Copyright ©The Author(s) 2015. Published by Baishideng Publishing Group Inc. All rights reserved.
World J Stem Cells. May 26, 2015; 7(4): 691-699
Published online May 26, 2015. doi: 10.4252/wjsc.v7.i4.691
Stem cell therapy in the management of shoulder rotator cuff disorders
Maria Valencia Mora, Miguel A Ruiz Ibán, Jorge Díaz Heredia, Raul Barco Laakso, Ricardo Cuéllar, Mariano García Arranz
Maria Valencia Mora, Miguel A Ruiz Ibán, Jorge Díaz Heredia, Unidad de Hombro y Codo, Hospital Universitario Ramón y Cajal, 28034 Madrid, Spain
Raul Barco Laakso, Hospital Universitario La Paz, 28046 Madrid, Spain
Ricardo Cuéllar, Departamento de Traumatología y Cirugía Ortopédica, Hospital Universitario Donostia, 20080 San Sebastián, Spain
Mariano García Arranz, Instituto de Investigación Sanitaria Fundación Jiménez Diaz, 28040 Madrid, Spain
Mariano García Arranz, Departamento de Cirugía, Universidad Autónoma de Madrid, 28049 Madrid, Spain
Author contributions: All authors had contributed to the design, writing and reviewing of this original.
Conflict-of-interest: Mariano García Arranz has the following conflict of interest: MGA is inventor on 2 patents entitled “Identification and isolation of multipotent cells from non-osteochondral mesenchymal tissue” (10157355957US) and “Use of adipose tissue-derived stromal stem cells in treating fistula” (US11/167061). The Universidad Autónoma de Madrid (UAM) and Cellerix share patent rights. The rest of the authors do not have any conflict of interest.
Open-Access: This article is an open-access article which was selected by an in-house editor and fully peer-reviewed by external reviewers. It is distributed in accordance with the Creative Commons Attribution Non Commercial (CC BY-NC 4.0) license, which permits others to distribute, remix, adapt, build upon this work non-commercially, and license their derivative works on different terms, provided the original work is properly cited and the use is non-commercial. See:
Correspondence to: Miguel A Ruiz Ibán, MD, PhD, Unidad de Hombro y Codo, Hospital Universitario Ramón y Cajal, Ctra. de Colmenar Viejo km. 9, 100, 28034 Madrid, Spain.
Telephone: +34-91-3368000 Fax: +34-91-3368000
Received: September 7, 2014
Peer-review started: September 10, 2014
First decision: December 17, 2014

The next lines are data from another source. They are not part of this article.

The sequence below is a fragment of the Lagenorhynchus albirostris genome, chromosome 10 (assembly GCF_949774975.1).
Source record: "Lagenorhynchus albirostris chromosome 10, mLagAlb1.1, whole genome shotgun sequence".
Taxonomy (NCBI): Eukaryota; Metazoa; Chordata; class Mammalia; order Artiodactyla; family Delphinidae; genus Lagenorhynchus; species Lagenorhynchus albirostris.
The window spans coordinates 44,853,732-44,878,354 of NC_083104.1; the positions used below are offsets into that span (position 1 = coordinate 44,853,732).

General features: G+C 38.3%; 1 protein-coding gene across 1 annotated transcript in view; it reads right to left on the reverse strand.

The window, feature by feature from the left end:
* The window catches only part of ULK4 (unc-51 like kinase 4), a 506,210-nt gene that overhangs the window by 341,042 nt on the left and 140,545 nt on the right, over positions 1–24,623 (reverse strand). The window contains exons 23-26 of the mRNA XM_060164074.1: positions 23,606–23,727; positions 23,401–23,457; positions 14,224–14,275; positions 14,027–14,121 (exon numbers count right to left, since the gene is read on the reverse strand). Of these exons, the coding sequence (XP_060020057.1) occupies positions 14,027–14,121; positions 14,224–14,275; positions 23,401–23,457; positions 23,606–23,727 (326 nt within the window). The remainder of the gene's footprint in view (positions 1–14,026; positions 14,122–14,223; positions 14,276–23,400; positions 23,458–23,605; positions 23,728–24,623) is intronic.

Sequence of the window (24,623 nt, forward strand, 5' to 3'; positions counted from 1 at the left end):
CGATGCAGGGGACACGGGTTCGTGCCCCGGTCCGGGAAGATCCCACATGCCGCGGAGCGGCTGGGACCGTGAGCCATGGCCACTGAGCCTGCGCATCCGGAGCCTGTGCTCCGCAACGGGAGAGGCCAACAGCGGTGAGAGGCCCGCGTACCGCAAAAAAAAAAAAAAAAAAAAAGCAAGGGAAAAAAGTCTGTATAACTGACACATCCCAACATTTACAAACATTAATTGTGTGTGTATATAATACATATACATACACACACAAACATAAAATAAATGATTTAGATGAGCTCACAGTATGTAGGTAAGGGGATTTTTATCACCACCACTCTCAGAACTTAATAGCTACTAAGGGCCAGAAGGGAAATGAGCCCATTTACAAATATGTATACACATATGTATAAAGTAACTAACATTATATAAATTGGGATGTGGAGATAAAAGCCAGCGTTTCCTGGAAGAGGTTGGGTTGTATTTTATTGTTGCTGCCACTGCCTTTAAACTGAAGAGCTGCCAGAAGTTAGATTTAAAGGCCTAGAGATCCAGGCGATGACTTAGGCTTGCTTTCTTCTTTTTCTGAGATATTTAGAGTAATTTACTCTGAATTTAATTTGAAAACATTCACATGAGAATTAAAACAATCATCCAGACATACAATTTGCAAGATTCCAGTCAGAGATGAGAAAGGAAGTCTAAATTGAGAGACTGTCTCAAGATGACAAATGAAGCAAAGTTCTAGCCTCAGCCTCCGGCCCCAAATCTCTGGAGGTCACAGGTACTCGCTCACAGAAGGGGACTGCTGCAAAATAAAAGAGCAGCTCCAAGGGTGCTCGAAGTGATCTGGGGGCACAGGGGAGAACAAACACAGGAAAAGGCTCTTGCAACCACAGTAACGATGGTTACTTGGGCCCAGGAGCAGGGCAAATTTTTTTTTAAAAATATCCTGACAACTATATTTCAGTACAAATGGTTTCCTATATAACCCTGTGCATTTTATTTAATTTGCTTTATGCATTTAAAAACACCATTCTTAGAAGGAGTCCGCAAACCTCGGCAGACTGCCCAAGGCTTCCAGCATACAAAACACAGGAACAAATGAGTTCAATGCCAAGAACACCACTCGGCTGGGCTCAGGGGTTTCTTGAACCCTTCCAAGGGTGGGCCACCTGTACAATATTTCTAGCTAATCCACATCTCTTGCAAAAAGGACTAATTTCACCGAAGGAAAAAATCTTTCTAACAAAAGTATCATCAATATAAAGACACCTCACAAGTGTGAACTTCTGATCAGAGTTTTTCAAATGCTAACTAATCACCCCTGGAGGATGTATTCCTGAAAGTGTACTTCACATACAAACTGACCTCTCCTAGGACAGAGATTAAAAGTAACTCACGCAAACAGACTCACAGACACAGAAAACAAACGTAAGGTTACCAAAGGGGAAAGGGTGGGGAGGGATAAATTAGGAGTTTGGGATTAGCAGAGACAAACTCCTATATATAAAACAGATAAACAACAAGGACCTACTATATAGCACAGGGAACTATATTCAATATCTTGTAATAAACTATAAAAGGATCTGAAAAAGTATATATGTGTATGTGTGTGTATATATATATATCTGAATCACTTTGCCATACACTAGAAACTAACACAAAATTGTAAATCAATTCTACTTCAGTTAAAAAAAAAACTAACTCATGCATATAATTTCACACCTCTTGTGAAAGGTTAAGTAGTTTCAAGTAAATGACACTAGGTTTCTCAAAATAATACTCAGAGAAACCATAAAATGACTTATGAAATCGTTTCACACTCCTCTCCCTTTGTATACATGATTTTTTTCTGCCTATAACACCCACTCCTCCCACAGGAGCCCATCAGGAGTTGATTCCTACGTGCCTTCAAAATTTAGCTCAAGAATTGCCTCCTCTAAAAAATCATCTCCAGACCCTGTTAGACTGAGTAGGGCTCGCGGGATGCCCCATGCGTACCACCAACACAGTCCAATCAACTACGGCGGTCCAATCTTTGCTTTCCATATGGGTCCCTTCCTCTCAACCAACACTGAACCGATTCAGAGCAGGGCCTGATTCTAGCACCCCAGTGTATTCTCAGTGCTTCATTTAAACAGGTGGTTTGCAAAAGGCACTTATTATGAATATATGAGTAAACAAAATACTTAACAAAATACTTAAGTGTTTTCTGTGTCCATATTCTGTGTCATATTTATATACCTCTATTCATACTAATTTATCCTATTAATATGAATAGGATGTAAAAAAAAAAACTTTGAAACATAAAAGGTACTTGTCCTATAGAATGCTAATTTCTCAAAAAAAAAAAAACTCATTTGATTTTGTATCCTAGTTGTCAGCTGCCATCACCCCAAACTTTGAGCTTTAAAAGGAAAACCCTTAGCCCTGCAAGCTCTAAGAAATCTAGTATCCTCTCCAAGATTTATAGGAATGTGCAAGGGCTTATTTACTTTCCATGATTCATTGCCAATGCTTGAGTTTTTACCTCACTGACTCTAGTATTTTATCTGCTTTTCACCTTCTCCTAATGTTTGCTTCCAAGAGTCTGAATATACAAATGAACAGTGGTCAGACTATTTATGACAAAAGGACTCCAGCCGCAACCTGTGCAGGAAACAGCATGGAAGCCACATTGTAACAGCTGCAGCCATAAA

Revised: January 26, 2015
Accepted: February 4, 2015
Article in press: February 9, 2015
Published online: May 26, 2015

Rotator cuff tears are frequent shoulder problems that are usually dealt with surgical repair. Despite improved surgical techniques, the tendon-to-bone healing rate is unsatisfactory due to difficulties in restoring the delicate transitional tissue between bone and tendon. It is essential to understand the molecular mechanisms that determine this failure. The study of the molecular environment during embryogenesis and during normal healing after injury is key in devising strategies to get a successful repair. Mesenchymal stem cells (MSC) can differentiate into different mesodermal tissues and have a strong paracrine, anti-inflammatory, immunoregulatory and angiogenic potential. Stem cell therapy is thus a potentially effective therapy to enhance rotator cuff healing. Promising results have been reported with the use of autologous MSC of different origins in animal studies: they have shown to have better healing properties, increasing the amount of fibrocartilage formation and improving the orientation of fibrocartilage fibers with less immunologic response and reduced lymphocyte infiltration. All these changes lead to an increase in biomechanical strength. However, animal research is still inconclusive and more experimental studies are needed before human application. Future directions include expanded stem cell therapy in combination with growth factors or different scaffolds as well as new stem cell types and gene therapy.

Keywords: Rotator cuff, Enthesis, Biologic, Stem cells

Core tip: Current surgical techniques in rotator cuff repair do not achieve good tendon-to-bone healing. The use of stem cells to improve healing is a promising alternative. Different in vivo animal studies have shown good results in achieving restoration of the native enthesis. However, human studies are scarce so the use of stem cell therapy in rotator cuff repair should still be considered and experimental technique. Further basic and clinical research is needed.